NYC police pursuing technology to scan pedestrians for guns

The New York Police Department is working with the Department of Defense to further crack down on illegal guns in the city by researching technology that could detect concealed weapons on people as they walk down the street.

Infrared rays would scan a “form of radiation emitted from the body” on a person carrying a gun on the city’s streets, New York Police Commissioner Raymond Kelly said Tuesday at a State of the NYPD event, the New York Post reports.

The technology, known as terahertz imaging detection, works on the basis that the rays cannot pass through metal, thereby creating a digital outline of where a gun is hiding on someone. And it can measure energy radiating off a body from up to 16 feet away, CBS New York reports.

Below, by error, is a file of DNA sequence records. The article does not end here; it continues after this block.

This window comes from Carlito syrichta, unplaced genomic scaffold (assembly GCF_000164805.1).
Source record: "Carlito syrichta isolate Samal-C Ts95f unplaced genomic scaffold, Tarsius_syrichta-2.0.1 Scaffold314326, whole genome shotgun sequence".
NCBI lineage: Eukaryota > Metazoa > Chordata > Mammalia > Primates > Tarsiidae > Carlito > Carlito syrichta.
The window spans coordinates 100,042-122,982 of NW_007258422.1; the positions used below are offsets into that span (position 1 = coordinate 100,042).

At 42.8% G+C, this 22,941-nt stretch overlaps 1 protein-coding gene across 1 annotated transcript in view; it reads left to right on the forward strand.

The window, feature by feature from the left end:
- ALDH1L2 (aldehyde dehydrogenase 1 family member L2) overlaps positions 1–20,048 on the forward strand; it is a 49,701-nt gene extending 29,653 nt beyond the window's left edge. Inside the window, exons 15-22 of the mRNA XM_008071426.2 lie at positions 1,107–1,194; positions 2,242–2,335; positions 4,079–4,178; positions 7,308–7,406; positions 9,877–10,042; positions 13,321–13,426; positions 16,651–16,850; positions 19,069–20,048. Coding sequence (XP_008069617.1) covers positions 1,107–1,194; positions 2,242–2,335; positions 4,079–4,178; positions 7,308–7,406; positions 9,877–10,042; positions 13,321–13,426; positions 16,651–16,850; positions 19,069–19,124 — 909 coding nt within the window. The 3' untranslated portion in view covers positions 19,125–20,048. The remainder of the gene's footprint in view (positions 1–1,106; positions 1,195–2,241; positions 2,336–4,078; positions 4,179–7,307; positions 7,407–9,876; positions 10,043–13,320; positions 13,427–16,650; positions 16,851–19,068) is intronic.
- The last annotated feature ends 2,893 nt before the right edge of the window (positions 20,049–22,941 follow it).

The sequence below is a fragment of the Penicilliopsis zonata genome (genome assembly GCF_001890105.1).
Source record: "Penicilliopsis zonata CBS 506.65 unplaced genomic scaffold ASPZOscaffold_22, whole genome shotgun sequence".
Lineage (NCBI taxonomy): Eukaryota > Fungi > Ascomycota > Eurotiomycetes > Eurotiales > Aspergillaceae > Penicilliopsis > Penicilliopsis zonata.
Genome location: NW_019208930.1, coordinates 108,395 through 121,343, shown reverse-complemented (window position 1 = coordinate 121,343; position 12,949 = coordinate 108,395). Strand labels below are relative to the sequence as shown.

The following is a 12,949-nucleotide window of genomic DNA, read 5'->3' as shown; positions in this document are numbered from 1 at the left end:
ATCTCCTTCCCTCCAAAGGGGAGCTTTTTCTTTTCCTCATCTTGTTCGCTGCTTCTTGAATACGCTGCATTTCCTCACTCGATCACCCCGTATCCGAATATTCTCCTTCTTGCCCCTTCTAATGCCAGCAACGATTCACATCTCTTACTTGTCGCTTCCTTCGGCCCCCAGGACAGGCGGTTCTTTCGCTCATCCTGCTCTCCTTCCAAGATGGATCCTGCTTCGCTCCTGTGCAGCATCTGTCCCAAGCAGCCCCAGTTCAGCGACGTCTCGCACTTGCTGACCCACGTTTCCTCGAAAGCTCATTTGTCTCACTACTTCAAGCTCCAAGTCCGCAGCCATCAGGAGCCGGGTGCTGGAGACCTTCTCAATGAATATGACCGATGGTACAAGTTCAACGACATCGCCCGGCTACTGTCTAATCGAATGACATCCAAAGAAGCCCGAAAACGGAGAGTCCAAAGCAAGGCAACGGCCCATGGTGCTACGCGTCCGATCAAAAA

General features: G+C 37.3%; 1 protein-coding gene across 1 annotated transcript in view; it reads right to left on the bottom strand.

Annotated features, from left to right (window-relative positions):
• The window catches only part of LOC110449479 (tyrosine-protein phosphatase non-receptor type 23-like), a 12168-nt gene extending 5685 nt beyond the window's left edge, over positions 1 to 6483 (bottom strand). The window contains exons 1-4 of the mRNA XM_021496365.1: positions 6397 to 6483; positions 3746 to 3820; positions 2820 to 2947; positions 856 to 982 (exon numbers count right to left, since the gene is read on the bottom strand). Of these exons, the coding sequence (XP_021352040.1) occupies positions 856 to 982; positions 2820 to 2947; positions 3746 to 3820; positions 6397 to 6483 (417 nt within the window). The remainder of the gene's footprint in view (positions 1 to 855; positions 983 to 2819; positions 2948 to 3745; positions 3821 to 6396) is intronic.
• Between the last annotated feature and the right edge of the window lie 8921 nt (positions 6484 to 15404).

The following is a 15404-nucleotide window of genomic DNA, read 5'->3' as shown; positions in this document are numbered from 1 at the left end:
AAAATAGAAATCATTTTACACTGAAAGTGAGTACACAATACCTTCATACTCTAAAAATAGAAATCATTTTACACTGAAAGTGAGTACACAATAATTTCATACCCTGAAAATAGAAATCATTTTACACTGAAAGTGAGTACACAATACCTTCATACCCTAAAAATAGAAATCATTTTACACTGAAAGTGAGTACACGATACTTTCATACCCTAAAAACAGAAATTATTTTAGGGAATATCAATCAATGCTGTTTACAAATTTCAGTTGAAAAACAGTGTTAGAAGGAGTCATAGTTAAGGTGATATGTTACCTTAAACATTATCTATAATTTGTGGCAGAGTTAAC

Kelly told the audience that the scanner would be used only when reasonable suspicious circumstances called for it and could decrease the instances of stop-and-frisks on the street, according to the TV station.

But the news also has raised privacy concerns.

“It’s worrisome. It implicates privacy, the right to walk down the street without being subjected to a virtual pat-down by the Police Department when you’re doing nothing wrong,” the New York Civil Liberties Union's Donna Lieberman told CBS New York.

The Post reports the scanners would be mounted on NYPD vans, with the rays aiming at people on the street.